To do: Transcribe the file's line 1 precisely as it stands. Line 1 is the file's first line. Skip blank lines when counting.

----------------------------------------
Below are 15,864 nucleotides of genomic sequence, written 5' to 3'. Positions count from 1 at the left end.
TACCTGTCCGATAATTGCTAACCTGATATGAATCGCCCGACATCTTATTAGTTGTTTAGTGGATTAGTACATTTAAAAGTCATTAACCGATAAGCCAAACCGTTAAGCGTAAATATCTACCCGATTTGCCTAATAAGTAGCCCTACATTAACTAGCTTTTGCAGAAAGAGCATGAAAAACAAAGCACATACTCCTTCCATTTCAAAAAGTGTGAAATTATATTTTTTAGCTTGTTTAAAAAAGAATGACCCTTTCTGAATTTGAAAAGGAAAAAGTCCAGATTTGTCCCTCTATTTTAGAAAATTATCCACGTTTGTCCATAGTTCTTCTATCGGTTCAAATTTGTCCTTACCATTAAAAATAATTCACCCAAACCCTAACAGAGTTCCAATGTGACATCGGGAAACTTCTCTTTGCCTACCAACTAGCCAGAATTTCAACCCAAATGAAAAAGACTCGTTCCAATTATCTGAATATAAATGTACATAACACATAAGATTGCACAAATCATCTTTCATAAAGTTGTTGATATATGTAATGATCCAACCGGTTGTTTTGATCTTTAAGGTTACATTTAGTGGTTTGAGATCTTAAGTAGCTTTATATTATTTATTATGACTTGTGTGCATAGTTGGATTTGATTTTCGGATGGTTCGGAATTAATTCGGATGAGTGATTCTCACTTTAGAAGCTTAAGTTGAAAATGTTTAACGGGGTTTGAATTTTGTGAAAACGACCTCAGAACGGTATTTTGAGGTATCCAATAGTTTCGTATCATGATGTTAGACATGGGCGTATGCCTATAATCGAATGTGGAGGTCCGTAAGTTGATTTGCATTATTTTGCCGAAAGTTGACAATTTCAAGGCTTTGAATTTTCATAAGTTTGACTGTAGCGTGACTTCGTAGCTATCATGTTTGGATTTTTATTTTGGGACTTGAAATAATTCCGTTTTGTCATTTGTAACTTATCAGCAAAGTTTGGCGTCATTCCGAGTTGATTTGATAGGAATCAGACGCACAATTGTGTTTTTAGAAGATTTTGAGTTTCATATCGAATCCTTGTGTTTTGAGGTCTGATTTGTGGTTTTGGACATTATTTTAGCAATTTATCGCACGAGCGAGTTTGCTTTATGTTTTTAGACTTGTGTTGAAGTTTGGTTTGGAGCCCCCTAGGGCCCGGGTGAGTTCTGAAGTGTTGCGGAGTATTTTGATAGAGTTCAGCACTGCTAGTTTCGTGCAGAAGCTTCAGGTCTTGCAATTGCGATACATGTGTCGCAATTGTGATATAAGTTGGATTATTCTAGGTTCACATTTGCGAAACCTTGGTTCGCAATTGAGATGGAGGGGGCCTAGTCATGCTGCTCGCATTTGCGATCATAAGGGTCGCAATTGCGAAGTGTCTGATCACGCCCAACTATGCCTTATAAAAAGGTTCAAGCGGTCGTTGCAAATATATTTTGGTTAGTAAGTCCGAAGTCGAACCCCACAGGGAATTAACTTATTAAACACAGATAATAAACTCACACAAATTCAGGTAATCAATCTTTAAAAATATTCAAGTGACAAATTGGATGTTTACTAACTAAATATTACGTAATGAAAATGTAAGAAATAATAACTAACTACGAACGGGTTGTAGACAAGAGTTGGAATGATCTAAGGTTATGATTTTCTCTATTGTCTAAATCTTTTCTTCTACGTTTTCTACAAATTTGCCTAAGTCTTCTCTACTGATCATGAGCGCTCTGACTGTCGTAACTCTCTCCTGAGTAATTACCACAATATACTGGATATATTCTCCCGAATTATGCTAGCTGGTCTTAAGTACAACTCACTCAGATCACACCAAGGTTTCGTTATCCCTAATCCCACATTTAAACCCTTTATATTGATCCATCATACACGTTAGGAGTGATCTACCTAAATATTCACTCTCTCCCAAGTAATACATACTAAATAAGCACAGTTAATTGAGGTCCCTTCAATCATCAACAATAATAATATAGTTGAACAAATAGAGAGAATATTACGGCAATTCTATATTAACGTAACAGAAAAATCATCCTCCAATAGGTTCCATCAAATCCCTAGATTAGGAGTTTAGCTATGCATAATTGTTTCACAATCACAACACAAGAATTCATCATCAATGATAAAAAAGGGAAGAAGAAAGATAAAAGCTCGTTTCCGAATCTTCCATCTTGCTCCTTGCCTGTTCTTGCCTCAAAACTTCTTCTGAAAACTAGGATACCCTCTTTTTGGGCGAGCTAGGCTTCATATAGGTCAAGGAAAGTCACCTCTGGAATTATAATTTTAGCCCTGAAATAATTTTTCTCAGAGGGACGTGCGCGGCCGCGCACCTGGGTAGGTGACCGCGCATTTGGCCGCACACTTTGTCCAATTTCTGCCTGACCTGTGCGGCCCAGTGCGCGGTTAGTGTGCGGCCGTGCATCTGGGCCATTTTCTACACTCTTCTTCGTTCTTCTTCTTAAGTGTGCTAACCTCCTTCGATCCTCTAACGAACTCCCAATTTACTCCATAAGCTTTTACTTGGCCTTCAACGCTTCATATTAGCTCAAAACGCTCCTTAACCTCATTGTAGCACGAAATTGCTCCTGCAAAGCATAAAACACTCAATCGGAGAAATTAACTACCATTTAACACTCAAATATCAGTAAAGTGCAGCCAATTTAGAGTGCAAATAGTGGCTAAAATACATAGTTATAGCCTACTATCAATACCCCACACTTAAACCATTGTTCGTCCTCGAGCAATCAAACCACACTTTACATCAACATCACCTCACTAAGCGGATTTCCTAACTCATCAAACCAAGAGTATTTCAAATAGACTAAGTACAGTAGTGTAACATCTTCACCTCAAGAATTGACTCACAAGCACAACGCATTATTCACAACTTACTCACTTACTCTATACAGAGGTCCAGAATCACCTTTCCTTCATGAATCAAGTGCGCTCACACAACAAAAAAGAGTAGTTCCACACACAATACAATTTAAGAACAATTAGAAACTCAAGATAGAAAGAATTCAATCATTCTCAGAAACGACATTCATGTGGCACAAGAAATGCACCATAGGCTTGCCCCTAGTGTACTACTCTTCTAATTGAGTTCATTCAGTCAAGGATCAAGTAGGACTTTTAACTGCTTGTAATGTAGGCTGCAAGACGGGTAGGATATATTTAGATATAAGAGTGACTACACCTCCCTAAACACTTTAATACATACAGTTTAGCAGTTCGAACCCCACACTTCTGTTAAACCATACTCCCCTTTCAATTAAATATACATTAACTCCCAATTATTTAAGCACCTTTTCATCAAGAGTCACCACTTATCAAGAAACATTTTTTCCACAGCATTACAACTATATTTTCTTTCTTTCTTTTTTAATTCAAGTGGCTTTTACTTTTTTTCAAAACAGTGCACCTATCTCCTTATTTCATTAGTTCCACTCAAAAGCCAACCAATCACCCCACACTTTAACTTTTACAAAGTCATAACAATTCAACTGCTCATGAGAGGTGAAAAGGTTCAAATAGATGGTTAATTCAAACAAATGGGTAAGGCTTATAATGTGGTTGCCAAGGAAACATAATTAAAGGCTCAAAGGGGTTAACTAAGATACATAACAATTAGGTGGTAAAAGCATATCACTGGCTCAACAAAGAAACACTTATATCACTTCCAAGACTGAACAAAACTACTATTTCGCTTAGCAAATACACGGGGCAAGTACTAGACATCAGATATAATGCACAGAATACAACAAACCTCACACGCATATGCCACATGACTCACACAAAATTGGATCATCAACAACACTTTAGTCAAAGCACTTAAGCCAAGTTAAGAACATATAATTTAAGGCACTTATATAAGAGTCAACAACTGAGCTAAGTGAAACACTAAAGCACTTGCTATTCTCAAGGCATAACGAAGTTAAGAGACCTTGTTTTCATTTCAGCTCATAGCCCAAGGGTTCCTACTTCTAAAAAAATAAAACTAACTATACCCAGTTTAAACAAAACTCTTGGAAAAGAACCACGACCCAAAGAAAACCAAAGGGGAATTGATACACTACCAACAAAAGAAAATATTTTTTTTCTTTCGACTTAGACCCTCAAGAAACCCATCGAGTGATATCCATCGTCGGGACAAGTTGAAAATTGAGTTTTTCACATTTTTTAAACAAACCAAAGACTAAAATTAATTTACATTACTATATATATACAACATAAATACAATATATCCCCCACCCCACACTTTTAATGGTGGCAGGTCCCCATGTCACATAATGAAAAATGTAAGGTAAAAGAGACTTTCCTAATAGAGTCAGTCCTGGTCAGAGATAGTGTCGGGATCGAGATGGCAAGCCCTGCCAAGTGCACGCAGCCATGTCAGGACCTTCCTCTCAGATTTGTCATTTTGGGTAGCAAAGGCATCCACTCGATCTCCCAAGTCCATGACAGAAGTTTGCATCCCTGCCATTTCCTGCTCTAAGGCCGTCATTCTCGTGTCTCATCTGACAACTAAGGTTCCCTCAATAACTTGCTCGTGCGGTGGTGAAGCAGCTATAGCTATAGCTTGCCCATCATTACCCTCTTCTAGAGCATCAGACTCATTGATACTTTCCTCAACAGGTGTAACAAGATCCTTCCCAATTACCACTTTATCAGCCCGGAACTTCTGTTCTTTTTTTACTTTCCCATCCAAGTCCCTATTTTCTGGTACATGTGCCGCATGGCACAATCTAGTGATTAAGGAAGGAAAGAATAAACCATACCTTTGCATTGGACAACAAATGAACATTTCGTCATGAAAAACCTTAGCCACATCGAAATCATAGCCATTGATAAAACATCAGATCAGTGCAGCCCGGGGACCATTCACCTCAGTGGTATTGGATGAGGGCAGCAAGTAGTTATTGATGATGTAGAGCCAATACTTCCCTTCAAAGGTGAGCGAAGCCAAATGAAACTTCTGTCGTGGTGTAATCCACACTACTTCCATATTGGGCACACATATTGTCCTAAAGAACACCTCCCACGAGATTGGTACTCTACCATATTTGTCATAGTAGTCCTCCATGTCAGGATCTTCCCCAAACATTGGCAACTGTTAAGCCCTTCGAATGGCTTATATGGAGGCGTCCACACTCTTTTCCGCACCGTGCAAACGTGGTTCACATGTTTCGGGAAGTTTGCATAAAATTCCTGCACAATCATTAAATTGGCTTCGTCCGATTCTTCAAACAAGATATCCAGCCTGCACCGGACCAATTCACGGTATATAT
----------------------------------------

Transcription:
Below are 15,864 nucleotides of genomic sequence, written 5' to 3'. Positions count from 1 at the left end.